Mannequin Pussy lights up First CUB Alt show

By Connor Iapoce
Staff Writer 

Dabice livens the crowd (Darby VanDeVeen / Staff Photographer).

In front of the tricolor glow of the stage lights, three bands took control of the semester’s first CUB Alt show, where they provided demanding performances for an intimate crowd who threw the energy right back at them. 

The College welcomed alternative and indie rock bands Mannequin Pussy, Steep Leans and Shelf Life to the stage in the Brower Student Center Room 225 on Oct. 1. The crowd filled up as the night went on and sounds collided in a way best described as punk rock. 

Mannequin Pussy, a modern punk band from Philadelphia, unleashed a frenzy of guitars, sludgy bass and pounding drums mixed with powerful sonic vocal punches. The set was blistering, with the band speeding through its set and hitting fan favorites such as “Drunk II” and the title track of its recent album “Patience.” 

Fronted by singer Marisa Dabice, the band thanked the crowd for coming out on a Tuesday, as the crowd eagerly began to roll in for the headliner. 

“I’ve been getting into Mannequin Pussy recently, so it was really cool seeing them live,” said Sara Weingartner, a senior graphic design major. 

Dabice offered up an apology to the crowd, as she had a bit of a cold, but it wasn’t apparent as her vocals ranged from an impassioned howling to powerful whispers without skipping a beat. 

The band thought it had some technical issues with the music, but Dabice noted that “it was good enough for a conference room.” 

Under a haze of feedback and crunchy guitars, the songs were short and sweet, demonstrating a fierce creativity of never wasting a second of time. 

As the set closed down, with the band playing frantically through its last three songs and Dabice giving it her all on stage, the crowd lit up with a swell of energy from dancing, moshing and banging their heads. 

The first support was Shelf Life, an alternative rock that also hails from the City of Brotherly Love. With aspects of a jam band, Shelf Life chilled out the atmosphere in the early stages of the night. The standout piano and driving drum beats led the intimate music, under the crooning vocals of frontman Scotty Leitch. 

Leitch built a rapport with the audience, asking them a series of “this or that” questions like “Queen or Led Zeppelin?” and “Moon or Sun?” and the infamous story of Van Halen and brown M&M’s. 

Leitch told the crowd exactly what was coming up next by saying, “we’re going to play a rock song.”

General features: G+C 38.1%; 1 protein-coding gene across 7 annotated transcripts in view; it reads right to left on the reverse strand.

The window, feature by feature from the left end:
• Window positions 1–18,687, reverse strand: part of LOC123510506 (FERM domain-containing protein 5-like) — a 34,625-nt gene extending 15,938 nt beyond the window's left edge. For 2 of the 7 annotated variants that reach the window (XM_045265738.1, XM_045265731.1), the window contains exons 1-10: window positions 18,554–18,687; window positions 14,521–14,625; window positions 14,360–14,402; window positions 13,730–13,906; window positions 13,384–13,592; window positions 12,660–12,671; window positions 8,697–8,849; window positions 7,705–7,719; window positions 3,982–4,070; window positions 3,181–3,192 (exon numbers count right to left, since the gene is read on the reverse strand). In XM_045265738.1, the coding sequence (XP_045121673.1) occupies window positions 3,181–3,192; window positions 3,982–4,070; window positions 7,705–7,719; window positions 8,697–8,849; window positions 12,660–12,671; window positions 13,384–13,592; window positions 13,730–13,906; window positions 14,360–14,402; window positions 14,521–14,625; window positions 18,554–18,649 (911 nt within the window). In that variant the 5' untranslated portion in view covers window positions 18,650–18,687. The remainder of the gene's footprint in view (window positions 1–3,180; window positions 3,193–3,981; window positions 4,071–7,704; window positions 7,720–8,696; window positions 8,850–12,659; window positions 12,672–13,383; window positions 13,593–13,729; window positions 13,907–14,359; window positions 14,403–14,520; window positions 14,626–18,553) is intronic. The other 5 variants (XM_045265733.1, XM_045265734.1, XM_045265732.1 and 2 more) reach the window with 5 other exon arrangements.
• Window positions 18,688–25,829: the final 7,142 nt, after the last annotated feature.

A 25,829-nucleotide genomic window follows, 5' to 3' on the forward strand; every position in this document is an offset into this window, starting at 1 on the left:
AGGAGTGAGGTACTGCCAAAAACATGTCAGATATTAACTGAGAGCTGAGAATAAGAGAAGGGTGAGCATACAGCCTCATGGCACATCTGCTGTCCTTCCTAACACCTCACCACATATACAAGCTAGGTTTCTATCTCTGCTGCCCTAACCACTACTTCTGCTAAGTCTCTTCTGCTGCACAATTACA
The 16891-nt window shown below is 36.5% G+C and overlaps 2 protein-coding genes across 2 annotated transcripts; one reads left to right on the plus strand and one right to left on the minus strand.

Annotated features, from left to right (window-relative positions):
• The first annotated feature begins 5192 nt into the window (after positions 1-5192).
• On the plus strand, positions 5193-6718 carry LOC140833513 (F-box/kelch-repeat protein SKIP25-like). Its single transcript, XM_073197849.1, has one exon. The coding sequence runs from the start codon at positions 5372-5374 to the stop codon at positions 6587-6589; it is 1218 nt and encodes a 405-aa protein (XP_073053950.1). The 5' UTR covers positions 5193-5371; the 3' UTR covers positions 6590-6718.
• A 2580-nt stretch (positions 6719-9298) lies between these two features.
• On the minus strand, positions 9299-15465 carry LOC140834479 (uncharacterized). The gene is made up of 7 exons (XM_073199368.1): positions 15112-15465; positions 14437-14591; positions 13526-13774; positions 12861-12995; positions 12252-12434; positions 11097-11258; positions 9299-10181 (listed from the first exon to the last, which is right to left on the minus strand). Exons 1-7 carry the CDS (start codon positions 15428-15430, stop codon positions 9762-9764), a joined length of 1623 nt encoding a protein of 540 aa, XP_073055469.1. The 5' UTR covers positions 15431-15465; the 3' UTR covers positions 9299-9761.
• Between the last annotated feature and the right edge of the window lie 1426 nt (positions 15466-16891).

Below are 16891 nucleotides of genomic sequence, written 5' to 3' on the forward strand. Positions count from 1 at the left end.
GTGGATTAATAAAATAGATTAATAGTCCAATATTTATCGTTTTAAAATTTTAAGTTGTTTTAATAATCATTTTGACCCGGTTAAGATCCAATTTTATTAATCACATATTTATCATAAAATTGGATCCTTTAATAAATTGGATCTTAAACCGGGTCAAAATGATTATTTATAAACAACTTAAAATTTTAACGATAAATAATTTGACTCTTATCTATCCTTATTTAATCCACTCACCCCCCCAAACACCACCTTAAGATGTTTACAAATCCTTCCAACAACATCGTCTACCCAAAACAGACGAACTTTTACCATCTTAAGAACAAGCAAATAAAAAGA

“Welcome to the drop d portion of the show,” he said, in describing the change of the guitar tuning to create a heavier sound. 

Audience members bobbed their heads against Shelf Life’s rocking back and forth on stage, creating pensive harmonies between the floor and stage. Leitch said the band was happy to be there and would play for 3 hours if that’s how much time was left in the set. 

“I’m definitely going to check out Shelf Life, because they had a really cool sound,” Weingartner said.

The main support came from Boston’s Steep Leans, a moody, ambitious indie band mixing elements of lo-fi and surf rock. Lead singer Jeffrey Gray Somers stood stage right as the band commanded a dominating presence while working its way through the chaos of its personal rock and roll. 

The slick guitars swirled against the droning drums and bass, creating a groovy and sometimes wavy, art punk sound. Songs were powered from the rhythmic, jangly guitars finding purpose under the haze of Somers’ melodic vocals. 

“I thought Steep Leans had a really amazing set,” said Alana Staskiewicz, a senior urban education and mathematics dual major. “It felt like a movie. At one point, I caught myself closing my eyes and listening and just being amazed.”

Somers said little on the stage as the set never slowed down, but he thanked the crowd for coming out to the first show in which the band played new songs from its album “Naukeag.” 

The band seemingly never misstepped while powering through the set, in sync as the members raised their guitars in unison to bring them crashing back down in an act of dramatic punk energy. 

“I thought the show went great,” said Somers. “It’s fun coming back to Jersey. I’m a Philly, at sometimes, native so it’s good to be back in the hood and in the area. Love coming out and seeing some college kids. Good time playing these shows, for sure.”

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